In Which I Do Not Mention The Weather!
No, I still haven't managed to get a job. The places that looked promising have mostly decided not to hire staff because of "the current situation". My only real port in the unemployment storm is one place which perhaps might be expanding in the next month or two. The manager/chef is the boyfriend of a friend, so he promised that if they do take on an extra pair of hands those hands will be mine. I hope that they'll want the rest of me as well, but hey, if I'd be getting paid I'd be prepared to compromise.
So much has been going on. I went the Lanternhouse in Cumbria, a few weeks ago. Sumit Sarkar was unveiling two year's worth of work in an exhibition entitled "Ananta" and it was tremendous. Based on Hindu mythology, he took the pantheon and re-created it using various exciting techniques (the explanation of which is a little beyond me, best to check out the website). Through the different rooms were carefully-placed representations of the Gods, some animated, some appearing to be made from plaster, and one particularly impressive one that looked like a giant, shiny, three part transformer. They were like comic book/manga-hybrid heroes and heroines. It was brilliant, and I loved it. Sumit's whole family were there, as well as his girlfriend from Slovakia and her whole family, so after the opening we all got excellently drunk on Champagne and wine and stayed up until the early hours.
I have been to a quite a few other events, in spite of my impecuniosity. (Part of my blogging paralysis has been due to the fact that there seems to be too much to write about.) Ben and I did a "guerrilla gardening for clowns" course last weekend, which was really cool. We spent two days with an eclectic group, exploring the idea of clowning as a form of protest, and guerrilla gardening as a means of direct action. Koogie, the teacher, had some wonderful tales of life in the Clown Army, a group of trained clowns who appear across the world at protests and camps, subverting the notions of authority and turning protests on their heads. Like mythological tricksters, they are powerful and anarchic. We did some clown training, and it was emotional and extremely exciting. Ben and I both loved it, and I came away feeling somehow slightly altered.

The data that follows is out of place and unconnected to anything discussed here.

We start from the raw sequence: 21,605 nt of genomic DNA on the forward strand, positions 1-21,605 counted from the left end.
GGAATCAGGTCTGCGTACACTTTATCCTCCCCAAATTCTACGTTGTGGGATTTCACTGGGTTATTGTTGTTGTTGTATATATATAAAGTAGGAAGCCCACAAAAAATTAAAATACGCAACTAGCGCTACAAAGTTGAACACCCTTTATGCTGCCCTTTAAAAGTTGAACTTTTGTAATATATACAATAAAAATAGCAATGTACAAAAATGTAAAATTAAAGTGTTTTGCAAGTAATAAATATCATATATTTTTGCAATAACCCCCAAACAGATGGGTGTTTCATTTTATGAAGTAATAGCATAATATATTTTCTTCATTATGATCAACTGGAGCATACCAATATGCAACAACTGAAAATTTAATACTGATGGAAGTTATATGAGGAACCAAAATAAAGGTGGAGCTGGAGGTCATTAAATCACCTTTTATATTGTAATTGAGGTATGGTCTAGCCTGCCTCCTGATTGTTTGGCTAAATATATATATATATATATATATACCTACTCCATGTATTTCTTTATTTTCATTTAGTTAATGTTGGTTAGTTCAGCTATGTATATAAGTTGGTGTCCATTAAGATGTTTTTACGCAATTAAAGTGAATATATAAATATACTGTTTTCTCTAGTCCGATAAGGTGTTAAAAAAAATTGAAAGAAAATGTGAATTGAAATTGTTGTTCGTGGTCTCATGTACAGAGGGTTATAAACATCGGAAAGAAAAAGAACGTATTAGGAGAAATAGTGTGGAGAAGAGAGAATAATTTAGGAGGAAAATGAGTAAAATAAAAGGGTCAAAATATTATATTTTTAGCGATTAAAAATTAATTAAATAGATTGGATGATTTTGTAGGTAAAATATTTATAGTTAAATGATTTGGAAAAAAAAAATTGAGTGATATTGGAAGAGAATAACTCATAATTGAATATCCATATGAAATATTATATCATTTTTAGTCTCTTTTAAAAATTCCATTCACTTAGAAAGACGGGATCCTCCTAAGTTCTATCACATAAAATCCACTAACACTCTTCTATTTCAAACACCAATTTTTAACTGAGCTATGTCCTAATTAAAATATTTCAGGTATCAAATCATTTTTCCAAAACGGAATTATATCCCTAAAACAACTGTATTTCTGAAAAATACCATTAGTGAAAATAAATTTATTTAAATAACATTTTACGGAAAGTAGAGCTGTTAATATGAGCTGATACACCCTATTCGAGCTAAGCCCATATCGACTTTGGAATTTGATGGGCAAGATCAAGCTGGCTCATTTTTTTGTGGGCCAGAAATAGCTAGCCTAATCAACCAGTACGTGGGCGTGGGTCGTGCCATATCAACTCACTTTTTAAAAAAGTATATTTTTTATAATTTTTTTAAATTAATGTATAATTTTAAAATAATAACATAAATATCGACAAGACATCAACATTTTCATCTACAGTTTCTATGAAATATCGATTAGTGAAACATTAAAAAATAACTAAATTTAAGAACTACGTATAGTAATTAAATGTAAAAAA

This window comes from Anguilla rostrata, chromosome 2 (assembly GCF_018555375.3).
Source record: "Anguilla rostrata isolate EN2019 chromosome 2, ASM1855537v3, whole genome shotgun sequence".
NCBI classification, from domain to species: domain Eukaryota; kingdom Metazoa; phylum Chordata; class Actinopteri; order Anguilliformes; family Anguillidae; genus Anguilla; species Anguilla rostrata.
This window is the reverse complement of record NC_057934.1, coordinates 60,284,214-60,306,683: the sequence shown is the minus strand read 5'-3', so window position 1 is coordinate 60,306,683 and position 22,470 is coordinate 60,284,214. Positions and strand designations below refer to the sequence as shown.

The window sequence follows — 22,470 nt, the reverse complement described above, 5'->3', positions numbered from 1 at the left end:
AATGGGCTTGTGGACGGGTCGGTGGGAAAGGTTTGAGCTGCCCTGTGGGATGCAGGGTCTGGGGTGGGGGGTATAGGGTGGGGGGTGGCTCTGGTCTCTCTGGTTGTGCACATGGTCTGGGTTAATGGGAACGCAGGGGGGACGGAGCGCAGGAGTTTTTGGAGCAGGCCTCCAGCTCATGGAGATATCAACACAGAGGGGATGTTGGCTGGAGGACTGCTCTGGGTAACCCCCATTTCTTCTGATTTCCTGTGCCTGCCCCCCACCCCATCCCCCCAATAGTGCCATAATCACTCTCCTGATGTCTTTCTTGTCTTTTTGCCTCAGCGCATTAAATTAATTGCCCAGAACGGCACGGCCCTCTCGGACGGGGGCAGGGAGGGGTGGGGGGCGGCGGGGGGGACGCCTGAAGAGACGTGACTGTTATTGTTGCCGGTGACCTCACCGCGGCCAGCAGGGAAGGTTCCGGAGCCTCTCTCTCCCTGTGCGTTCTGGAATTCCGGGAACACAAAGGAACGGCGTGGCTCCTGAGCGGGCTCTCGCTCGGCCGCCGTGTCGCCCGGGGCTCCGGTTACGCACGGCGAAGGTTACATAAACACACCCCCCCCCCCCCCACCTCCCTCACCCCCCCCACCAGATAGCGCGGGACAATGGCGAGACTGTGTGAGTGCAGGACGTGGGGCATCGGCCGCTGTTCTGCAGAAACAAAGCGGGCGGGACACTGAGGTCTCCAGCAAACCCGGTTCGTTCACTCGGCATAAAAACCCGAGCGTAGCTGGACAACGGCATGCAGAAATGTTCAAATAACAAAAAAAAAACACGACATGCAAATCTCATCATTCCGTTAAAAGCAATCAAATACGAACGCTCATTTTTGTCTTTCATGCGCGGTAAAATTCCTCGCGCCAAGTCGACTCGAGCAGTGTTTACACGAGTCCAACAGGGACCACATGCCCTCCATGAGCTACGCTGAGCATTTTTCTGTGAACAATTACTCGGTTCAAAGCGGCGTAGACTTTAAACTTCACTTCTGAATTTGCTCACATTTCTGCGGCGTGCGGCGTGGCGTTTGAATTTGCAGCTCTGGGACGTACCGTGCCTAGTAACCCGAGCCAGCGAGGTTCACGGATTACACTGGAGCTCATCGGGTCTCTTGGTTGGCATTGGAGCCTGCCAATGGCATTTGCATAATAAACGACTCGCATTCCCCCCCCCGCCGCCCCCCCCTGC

Oh, and wow. The Manchester Sing Out choir turned out to be one of the best things I've done since I got to Manchester. Three weeks ago I arrived at the first rehearsal of the year, feeling small and nervous. I chatted to some people until Wayne, the director, started the rehearsal. There were about fifty or sixty people there, a mixture of ages, races and genders. The new people introduced ourselves and then we started to sing.
The thing is, I bloody loved it. I loved singing those uplifting songs and hearing the harmonies ring out around the hall. The more we sang the more excited I felt, so when Wayne asked people to fill the front row, I leapt up like an over-eager (singing) puppy. Since that time I have always sat at the front. I listen intently to every word he says, drink in the harmonies and sing at the very top of my voice. On the first practice I was so overwhelmed by it all that I felt my eyes well up with tears, and sang as if I had just been freed from a silent prison.
This, of course, is a good thing. Of course! It is wonderful to have found something that makes me feel so great. I want to go every day. I want to write music for us to sing, as well, which is something they are more than open to.
However. I can't help but think that all this keen, wide-eyed eagerness makes me look like, well. Like a bit of a twat, really. Part of the reason for going is to make friends and honestly, I really don't look cool when I am there. I feign nonchalance for about five minutes, but I just can't keep it up. I slip into a breathless fervour and I know, I know how it must come across. Twattish, basically. I'm going to have to accept it, though. Embrace it. Perhaps I should just abandon myself to it and make myself a T-shirt that says "I HEART CHOIR" on it. To be honest, if it continues in this vein I think I will need a matching hat.
So, Manchester thinks I am a loser, and maybe I am. For the last few days I have been restless and frustrated. I still live in my Grandmother's house, for which I am very lucky, but I do feel less independent because of it. The other day I made quite a serious, and quite idiotic mistake which could have ended in disaster (but didn't). It was a stupid mistake to make (yikes, it really was very stupid), but adults, as far as I know, make mistakes. The chastising I received, however, from family members, was a very strong reminder of whose charity I am taking, so it is not a situation I want to stay in for much longer. Part of the reason I moved from London was to escape watchful eyes, and I just need to move a bit further. Ben and I are planning to apply to housing associations, so hopefully I can find more independence soon.
(That last paragraph was probably a mistake.) (Another one.)
Life is so good, mostly, but there are a few wrinkles which must be ironed out before I feel like I am settled. It feels, to extend that metaphor beyond all decency, like I have just a very small iron and the wrinkles are pretty big, but I suppose I just have to carry on and things will eventually be smooth.
In the meantime I will just sing my eager little heart out every week, carry on looking for jobs, keep writing my little songs and hope for the best.